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Scheduling time-based events

This tutorial explains our approach to modelling time based events in code.

It explains how a contract state can expose an upcoming event and what action to take if the scheduled time for that event is reached.

Introduction

Many financial instruments have time sensitive components to them. For example, an Interest Rate Swap has a schedule for when:

  • Interest rate fixings should take place for floating legs, so that the interest rate used as the basis for payments can be agreed.
  • Any payments between the parties are expected to take place.
  • Any payments between the parties become overdue.

Each of these is dependent on the current state of the financial instrument. What payments and interest rate fixings have already happened should already be recorded in the state, for example. This means that the next time sensitive event is thus a property of the current contract state. By next, we mean earliest in chronological terms, that is still due. If a contract state is consumed in the UTXO model, then what was the next event becomes irrelevant and obsolete and the next time sensitive event is determined by any successor contract state.

Knowing when the next time sensitive event is due to occur is useful, but typically some activity is expected to take place when this event occurs. We already have a model for business processes in the form of flows, so in the platform we have introduced the concept of scheduled activities that can invoke flow state machines at a scheduled time. A contract state can optionally described the next scheduled activity for itself. If it omits to do so, then nothing will be scheduled.

Implementing scheduled events

There are two main steps to implementing scheduled events:

  • Have your ContractState implementation also implement SchedulableState. This requires a method named nextScheduledActivity to be implemented which returns an optional ScheduledActivity instance. ScheduledActivity captures what FlowLogic instance each node will run to perform the activity, and a java.time.Instant describes when it will run. Once your state implements this interface and is tracked by the vault, it can expect to be queried for the next activity when committed to the vault. The FlowLogic must be annotated with @SchedulableFlow.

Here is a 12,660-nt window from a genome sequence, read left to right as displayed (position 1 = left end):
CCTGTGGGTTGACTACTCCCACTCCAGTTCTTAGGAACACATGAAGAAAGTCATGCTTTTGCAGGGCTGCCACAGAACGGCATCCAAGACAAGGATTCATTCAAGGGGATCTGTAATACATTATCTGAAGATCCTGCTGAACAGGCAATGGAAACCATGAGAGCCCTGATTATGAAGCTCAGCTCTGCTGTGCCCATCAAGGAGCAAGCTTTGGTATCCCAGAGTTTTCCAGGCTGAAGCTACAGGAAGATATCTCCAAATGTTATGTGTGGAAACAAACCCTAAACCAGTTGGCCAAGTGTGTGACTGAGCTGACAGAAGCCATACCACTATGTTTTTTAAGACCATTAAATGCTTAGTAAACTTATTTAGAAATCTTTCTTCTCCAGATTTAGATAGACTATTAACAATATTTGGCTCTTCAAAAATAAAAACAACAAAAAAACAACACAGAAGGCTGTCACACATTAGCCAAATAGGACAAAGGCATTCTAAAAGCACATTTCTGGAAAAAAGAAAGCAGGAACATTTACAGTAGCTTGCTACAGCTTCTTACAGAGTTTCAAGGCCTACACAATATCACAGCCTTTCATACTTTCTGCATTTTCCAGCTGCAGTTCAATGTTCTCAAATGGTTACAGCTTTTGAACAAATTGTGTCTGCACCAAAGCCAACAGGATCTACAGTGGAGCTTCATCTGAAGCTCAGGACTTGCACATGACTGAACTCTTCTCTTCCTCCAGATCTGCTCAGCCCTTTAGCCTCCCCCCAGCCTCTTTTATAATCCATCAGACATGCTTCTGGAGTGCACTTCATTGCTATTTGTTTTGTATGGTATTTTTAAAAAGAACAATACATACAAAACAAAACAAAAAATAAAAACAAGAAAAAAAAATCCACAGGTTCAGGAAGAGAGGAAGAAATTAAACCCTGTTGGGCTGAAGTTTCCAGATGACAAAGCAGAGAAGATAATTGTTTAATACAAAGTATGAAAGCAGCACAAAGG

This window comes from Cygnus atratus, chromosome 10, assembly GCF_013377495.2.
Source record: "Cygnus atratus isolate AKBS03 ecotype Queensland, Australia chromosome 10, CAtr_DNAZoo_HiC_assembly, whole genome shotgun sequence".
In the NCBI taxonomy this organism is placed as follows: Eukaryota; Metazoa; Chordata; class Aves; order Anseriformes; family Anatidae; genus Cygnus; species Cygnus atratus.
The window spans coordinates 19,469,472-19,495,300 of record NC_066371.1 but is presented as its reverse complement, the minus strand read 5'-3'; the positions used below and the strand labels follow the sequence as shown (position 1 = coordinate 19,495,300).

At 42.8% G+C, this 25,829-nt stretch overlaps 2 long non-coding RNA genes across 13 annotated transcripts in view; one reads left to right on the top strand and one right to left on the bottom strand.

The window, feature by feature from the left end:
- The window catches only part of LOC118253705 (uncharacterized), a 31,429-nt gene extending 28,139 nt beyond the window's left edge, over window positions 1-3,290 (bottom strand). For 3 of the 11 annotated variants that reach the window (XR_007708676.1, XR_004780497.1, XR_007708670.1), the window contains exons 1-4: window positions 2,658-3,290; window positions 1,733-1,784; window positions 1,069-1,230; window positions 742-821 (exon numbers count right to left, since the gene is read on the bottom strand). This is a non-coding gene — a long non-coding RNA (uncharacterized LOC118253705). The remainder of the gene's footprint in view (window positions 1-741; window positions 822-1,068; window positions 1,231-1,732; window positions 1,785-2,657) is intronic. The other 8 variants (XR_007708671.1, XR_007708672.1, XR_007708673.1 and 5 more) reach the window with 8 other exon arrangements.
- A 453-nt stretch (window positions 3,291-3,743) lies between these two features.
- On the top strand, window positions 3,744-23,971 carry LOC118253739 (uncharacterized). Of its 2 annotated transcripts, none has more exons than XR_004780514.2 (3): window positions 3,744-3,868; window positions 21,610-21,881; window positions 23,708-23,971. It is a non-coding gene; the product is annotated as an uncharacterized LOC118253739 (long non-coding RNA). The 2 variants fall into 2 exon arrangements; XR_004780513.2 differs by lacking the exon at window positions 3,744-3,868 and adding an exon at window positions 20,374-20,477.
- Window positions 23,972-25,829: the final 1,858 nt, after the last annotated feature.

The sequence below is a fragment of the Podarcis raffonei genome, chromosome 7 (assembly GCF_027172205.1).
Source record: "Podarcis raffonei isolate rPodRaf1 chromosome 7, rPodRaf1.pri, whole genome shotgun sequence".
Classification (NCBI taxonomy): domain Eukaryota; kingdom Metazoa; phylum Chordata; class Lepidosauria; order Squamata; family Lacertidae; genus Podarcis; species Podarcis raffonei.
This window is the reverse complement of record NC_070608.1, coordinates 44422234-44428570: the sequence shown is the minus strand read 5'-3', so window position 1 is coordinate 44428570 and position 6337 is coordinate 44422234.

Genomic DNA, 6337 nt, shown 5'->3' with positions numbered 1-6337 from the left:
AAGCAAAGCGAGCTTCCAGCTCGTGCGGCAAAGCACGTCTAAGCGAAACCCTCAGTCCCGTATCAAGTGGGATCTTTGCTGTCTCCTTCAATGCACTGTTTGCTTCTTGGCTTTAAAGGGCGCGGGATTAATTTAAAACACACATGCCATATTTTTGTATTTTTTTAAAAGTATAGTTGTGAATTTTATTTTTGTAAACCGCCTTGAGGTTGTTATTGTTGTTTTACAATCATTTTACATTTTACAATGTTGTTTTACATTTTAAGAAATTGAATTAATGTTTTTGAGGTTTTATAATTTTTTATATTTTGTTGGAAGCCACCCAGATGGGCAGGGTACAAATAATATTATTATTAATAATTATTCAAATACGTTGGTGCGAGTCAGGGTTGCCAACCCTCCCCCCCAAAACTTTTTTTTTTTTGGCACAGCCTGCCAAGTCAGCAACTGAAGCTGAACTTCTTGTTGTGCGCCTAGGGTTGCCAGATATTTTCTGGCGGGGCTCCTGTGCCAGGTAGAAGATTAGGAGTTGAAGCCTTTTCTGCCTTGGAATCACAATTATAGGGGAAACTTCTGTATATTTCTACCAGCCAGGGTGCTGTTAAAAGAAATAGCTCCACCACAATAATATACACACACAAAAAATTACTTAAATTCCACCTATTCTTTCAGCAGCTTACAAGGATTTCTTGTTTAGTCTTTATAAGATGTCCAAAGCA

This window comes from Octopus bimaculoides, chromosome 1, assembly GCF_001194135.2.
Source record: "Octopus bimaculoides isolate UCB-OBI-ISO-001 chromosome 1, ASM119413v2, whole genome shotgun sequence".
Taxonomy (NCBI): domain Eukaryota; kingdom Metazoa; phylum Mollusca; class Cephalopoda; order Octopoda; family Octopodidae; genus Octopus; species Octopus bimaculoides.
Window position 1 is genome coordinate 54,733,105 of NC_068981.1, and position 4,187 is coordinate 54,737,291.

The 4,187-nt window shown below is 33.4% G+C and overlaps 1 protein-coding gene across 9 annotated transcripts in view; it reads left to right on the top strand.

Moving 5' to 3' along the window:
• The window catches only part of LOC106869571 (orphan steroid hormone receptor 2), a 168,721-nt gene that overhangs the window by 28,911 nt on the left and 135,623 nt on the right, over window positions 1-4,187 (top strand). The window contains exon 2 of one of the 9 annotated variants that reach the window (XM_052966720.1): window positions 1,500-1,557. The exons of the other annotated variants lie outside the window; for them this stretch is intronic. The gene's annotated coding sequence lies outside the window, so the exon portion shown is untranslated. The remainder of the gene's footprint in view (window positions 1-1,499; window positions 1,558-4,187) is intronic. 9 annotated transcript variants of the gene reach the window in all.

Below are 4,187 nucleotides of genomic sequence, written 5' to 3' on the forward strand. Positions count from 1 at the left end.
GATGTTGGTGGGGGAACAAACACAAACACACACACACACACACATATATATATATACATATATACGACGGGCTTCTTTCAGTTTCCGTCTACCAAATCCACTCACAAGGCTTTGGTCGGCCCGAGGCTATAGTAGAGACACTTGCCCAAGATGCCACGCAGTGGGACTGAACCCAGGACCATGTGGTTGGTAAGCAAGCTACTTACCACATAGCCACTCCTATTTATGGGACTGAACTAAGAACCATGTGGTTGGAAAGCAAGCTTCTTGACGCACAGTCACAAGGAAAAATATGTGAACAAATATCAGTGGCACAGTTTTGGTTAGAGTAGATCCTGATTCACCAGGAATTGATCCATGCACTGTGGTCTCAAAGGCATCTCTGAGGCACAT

• If nothing suitable exists, implement a FlowLogic to be executed by each node as the activity itself. The important thing to remember is that in the current implementation, each node that is party to the transaction will execute the same FlowLogic, so it needs to establish roles in the business process based on the contract state and the node it is running on. Each side will follow different but complementary paths through the business logic.

The production and consumption of ContractStates is observed by the scheduler and the activities associated with any consumed states are unscheduled. Any newly produced states are then queried via the nextScheduledActivity method and if they do not return null then that activity is scheduled based on the content of the ScheduledActivity object returned. Be aware that this only happens if the vault considers the state to be “relevant”, for example, because the owner of the node also owns that state. States that your node happens to encounter but which aren’t related to yourself will not have any activities scheduled.

Scheduled events flow logic

The SchedulableState returns a fixed time based only on the state data. That is because any node that inserts a SchedulableState state into their vault, such as the state isRelevant, runs the code to calculate the scheduled time. The node then starts a timer counting down to the deadline (if non-null). This process restarts every time the node restarts. When the timer’s endpoint is crossed, the flow names are started. Even if the node misses the precise endpoint of the set fixed time, this will still happen. It is the responsibility of that flow to consume and modify the state to change or cancel the timer. Thus, logic will always retry after restart.